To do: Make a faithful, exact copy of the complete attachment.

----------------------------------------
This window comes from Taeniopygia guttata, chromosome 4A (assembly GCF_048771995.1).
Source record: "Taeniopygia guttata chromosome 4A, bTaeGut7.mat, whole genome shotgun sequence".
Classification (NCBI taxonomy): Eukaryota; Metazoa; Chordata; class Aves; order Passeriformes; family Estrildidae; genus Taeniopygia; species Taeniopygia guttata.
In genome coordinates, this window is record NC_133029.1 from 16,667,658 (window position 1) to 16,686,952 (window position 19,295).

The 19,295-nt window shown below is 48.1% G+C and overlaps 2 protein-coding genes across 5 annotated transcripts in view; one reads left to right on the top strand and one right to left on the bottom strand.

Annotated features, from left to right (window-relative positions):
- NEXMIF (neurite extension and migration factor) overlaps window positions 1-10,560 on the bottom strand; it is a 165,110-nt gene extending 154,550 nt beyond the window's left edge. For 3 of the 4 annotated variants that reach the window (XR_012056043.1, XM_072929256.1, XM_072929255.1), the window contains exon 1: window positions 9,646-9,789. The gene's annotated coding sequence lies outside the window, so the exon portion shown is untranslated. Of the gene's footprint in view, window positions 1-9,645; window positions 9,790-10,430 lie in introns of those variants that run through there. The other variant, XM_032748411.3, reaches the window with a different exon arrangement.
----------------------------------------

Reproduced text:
This window comes from Taeniopygia guttata, chromosome 4A (assembly GCF_048771995.1).
Source record: "Taeniopygia guttata chromosome 4A, bTaeGut7.mat, whole genome shotgun sequence".
Classification (NCBI taxonomy): Eukaryota; Metazoa; Chordata; class Aves; order Passeriformes; family Estrildidae; genus Taeniopygia; species Taeniopygia guttata.
In genome coordinates, this window is record NC_133029.1 from 16,667,658 (window position 1) to 16,686,952 (window position 19,295).

The 19,295-nt window shown below is 48.1% G+C and overlaps 2 protein-coding genes across 5 annotated transcripts in view; one reads left to right on the top strand and one right to left on the bottom strand.

Annotated features, from left to right (window-relative positions):
- NEXMIF (neurite extension and migration factor) overlaps window positions 1-10,560 on the bottom strand; it is a 165,110-nt gene extending 154,550 nt beyond the window's left edge. For 3 of the 4 annotated variants that reach the window (XR_012056043.1, XM_072929256.1, XM_072929255.1), the window contains exon 1: window positions 9,646-9,789. The gene's annotated coding sequence lies outside the window, so the exon portion shown is untranslated. Of the gene's footprint in view, window positions 1-9,645; window positions 9,790-10,430 lie in introns of those variants that run through there. The other variant, XM_032748411.3, reaches the window with a different exon arrangement.